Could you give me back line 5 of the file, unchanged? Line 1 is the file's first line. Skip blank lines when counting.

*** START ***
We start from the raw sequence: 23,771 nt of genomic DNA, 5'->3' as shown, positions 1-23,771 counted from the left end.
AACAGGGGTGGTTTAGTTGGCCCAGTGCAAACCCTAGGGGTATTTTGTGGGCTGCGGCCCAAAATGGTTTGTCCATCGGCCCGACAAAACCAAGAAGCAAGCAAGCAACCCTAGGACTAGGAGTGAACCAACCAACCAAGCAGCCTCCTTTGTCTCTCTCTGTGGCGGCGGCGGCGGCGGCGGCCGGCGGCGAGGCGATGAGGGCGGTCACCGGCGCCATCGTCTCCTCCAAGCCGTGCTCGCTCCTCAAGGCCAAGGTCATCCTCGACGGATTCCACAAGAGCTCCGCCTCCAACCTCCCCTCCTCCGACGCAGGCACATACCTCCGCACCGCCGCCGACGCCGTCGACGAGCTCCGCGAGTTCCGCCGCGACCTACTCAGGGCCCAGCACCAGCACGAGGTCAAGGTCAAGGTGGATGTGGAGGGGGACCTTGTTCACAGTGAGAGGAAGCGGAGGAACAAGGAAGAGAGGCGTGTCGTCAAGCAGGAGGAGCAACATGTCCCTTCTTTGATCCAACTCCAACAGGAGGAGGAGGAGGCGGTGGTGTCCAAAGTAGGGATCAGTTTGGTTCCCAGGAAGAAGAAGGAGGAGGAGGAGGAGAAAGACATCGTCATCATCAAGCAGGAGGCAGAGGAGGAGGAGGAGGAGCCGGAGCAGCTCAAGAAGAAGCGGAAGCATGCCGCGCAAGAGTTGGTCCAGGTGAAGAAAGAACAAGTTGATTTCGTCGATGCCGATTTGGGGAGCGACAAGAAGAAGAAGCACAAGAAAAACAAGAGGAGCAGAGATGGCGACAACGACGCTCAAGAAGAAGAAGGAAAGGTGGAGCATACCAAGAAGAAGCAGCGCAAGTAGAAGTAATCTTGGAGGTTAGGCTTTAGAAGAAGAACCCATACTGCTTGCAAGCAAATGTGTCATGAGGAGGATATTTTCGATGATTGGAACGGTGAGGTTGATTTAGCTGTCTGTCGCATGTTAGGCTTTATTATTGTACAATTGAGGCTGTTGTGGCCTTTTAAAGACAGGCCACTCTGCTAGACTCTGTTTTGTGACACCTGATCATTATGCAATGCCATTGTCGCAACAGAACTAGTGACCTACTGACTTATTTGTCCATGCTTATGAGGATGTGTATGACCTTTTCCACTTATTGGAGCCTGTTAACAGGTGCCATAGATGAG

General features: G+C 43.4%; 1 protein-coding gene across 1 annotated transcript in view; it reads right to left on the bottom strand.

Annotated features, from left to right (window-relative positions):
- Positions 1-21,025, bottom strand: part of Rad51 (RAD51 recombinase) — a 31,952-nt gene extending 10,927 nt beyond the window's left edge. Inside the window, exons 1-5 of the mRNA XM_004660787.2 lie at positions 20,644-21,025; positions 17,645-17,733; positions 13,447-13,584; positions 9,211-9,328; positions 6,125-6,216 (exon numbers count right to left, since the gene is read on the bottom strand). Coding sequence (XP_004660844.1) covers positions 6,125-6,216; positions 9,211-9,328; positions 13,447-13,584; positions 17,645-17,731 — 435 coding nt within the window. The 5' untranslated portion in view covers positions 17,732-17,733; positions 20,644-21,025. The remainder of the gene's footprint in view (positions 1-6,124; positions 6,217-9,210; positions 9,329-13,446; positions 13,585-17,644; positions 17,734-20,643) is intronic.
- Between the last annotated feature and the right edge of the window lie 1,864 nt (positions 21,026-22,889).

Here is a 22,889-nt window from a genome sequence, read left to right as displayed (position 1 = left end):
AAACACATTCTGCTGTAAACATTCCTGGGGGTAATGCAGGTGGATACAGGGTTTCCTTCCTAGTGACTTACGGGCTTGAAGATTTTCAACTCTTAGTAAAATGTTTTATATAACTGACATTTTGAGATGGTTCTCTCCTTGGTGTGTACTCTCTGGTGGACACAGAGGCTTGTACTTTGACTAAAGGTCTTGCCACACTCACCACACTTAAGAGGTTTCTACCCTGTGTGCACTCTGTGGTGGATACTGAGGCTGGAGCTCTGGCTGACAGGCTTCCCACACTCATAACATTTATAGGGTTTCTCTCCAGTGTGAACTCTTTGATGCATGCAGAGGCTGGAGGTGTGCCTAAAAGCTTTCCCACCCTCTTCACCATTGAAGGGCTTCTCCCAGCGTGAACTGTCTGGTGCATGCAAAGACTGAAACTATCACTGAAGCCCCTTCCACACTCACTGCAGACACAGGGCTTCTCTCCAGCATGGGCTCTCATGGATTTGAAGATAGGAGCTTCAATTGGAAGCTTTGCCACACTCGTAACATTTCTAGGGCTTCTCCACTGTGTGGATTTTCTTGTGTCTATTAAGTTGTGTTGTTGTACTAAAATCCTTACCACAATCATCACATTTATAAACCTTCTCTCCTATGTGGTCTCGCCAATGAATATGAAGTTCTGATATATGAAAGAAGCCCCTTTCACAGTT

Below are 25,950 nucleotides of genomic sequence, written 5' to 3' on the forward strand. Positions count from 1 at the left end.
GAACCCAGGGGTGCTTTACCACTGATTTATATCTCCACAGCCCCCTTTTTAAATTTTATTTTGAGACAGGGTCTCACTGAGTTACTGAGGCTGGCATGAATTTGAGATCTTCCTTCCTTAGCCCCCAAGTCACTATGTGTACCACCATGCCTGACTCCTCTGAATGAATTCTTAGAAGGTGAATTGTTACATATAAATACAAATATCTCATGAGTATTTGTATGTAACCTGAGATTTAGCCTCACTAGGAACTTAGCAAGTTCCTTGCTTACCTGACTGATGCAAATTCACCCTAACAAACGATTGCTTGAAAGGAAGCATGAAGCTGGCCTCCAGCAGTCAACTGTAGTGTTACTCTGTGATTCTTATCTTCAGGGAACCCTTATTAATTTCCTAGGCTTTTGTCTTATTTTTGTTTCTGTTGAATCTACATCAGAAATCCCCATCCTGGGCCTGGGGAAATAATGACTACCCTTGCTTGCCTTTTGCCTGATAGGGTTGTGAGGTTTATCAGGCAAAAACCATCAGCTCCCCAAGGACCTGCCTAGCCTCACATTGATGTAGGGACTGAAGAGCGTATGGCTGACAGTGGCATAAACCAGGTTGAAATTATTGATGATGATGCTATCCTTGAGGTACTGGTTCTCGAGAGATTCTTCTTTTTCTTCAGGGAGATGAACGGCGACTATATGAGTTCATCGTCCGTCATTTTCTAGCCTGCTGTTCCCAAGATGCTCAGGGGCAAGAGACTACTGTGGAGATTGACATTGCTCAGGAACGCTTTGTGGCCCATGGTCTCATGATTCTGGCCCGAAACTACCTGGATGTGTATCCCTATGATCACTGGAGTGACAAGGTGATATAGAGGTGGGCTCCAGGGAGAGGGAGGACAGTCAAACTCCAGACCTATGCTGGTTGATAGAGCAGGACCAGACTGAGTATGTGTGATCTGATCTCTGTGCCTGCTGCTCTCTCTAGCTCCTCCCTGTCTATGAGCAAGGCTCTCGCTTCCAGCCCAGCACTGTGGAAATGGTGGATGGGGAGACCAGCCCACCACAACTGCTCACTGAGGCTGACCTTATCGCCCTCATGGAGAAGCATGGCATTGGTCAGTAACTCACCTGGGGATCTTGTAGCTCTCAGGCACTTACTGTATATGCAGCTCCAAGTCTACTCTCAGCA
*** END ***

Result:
- Positions 1-21,025, bottom strand: part of Rad51 (RAD51 recombinase) — a 31,952-nt gene extending 10,927 nt beyond the window's left edge. Inside the window, exons 1-5 of the mRNA XM_004660787.2 lie at positions 20,644-21,025; positions 17,645-17,733; positions 13,447-13,584; positions 9,211-9,328; positions 6,125-6,216 (exon numbers count right to left, since the gene is read on the bottom strand). Coding sequence (XP_004660844.1) covers positions 6,125-6,216; positions 9,211-9,328; positions 13,447-13,584; positions 17,645-17,731 — 435 coding nt within the window. The 5' untranslated portion in view covers positions 17,732-17,733; positions 20,644-21,025. The remainder of the gene's footprint in view (positions 1-6,124; positions 6,217-9,210; positions 9,329-13,446; positions 13,585-17,644; positions 17,734-20,643) is intronic.